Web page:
But we must forgive, because in the kingdom of heaven it’s forgiveness all the way down.
Tribalism and Sydney (and Phillip)
Please keep getting in touch with your questions and feedback. It’s been a great encouragement. (Just hit reply to this email.)
More than one person emailed after our post on ‘tribalism’ with some version of the following question (which is from Lindsay):
I appreciated the most recent tribalism episode, but I was wondering if you missed the elephant in the room that might deserve some reflection, which is the nature of tribalism within the church, and Sydney Anglicanism in particular? I’m not in Sydney anymore, and haven’t been for almost six years, but it’s been an interesting journey as I’ve readjusted who I consider in my tribe from when I was in Sydney.
When I was there, I felt like my tribe was UNSW/Matthias peeps. We had stronger theology on complementarianism and vocational ministry, pushed back against others (in the Sydney world and further afield).
But where I am now, there’s no-one anywhere close to where I’m at, and so my tribe is basically anyone who believes the Bible is authoritative and is the way God speaks to us today, let alone any kind of reformed theology or complementarianism.
I’m just wondering if some reflection on the good and the bad of tribalism that I guess has largely centred around Phillip’s ministry within Sydney Anglicanism wouldn’t be helpful?
I asked Phillip this question during our podcast conversation (you can listen to the whole above), and here’s an edited summary of his answer:
PJ: We all live in tribes, in the sense that we all have friends with whom we agree and share common tasks and purposes. That’s a good and right and unavoidable thing. And within such tribes, there are always leaders that we look to—think of people like Jim Packer and John Stott, whose teachings we agree with as evangelical ‘tribal members’, and who help unite us as a tribe, so to speak. There’s nothing wrong with that.
Where it goes wrong is when we hold loyalty to our tribe over loyalty to God or to the truth. And that’s the problem with tribalism—that we will not allow the truth of the gospel to direct our lives, but take the shortcut of allowing our gospel tribe to direct what we should or shouldn’t be doing.
If we go to another part of the world to preach the gospel—and I’m very glad Lindsay has—the fact that there are fewer people with whom we share common ideas than we did at home in Sydney … well that’s part of being a missionary. We might find ourselves having less in common with our friends than we did at home, but we still have certain fundamentals in common. And so our ‘tribal relationships’ may be a little looser.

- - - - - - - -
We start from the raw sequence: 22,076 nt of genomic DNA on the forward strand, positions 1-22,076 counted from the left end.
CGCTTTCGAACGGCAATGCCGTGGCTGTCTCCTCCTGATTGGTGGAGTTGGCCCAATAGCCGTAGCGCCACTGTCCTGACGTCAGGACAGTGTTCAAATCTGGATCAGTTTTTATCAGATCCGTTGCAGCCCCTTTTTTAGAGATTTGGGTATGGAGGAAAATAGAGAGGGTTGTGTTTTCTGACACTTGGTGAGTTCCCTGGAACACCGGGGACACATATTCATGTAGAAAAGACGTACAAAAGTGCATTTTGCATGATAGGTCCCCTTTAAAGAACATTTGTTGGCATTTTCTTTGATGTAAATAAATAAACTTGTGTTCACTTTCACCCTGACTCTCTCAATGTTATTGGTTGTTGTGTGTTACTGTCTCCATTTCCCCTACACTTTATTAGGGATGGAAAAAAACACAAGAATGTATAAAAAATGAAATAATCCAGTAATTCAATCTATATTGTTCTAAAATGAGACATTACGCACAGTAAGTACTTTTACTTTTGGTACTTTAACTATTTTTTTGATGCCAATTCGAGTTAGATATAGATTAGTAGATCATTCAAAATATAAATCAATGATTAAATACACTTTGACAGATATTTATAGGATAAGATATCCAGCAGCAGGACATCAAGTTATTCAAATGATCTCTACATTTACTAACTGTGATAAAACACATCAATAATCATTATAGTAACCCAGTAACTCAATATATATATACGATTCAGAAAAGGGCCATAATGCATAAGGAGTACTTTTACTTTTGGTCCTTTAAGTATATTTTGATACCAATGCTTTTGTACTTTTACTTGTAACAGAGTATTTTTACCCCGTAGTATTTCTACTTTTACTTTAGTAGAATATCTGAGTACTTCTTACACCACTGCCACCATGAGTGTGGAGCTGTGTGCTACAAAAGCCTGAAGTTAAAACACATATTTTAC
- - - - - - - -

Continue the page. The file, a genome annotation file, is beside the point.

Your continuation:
But to go back to Lindsays’ question—our tribes can be dangerous to us, because our friends can be a danger to us. We don’t want to lose friendship or to disagree with our friends—with people who are so important to us—and so we avoid speaking up.
But a tribe built on the gospel of Jesus Christ has great freedom in disagreement, because we all know that we haven’t got everything right. And when a tribal leader shows that they’re sinful, we should never be surprised—disappointed, yes—but never surprised, because that’s what the Bible teaches us that we’re like.
TP: It’s certainly true of you, Phillip …
PJ: The only reason I haven’t sinned more is lack of opportunity!
TP: So the danger in our Christian tribes is that we become sycophants; that we fail to question or argue because we don’t want to rock the boat, or to lose the advantages or benefits of tribal membership?
PJ: Yes, that’s right. As 1 Timothy 4 reminds us, we need to see our leaders’ progress—in life and doctrine. We’re to follow leaders not because they have all the answers, but rather by watching his progress in understanding and life. The pastor who supposedly has everything together—well, he doesn’t exist. But also, it’s an arrogance that won’t help anyone.
We need to see our leaders changing and growing in Christ-likeness because that’s the encouragement to me to grow in Christ-likeness as well.
It’s that time of year when we’re casting around for thank you gifts for people, or Christmas gifts for friends and family. Matthias Media has some fantastic books out at the moment that would make excellent presents (including The Manual, Al Stewart’s book on masculinity that we reviewed here a couple of weeks ago). Check out the MM online Christmas catalogue here: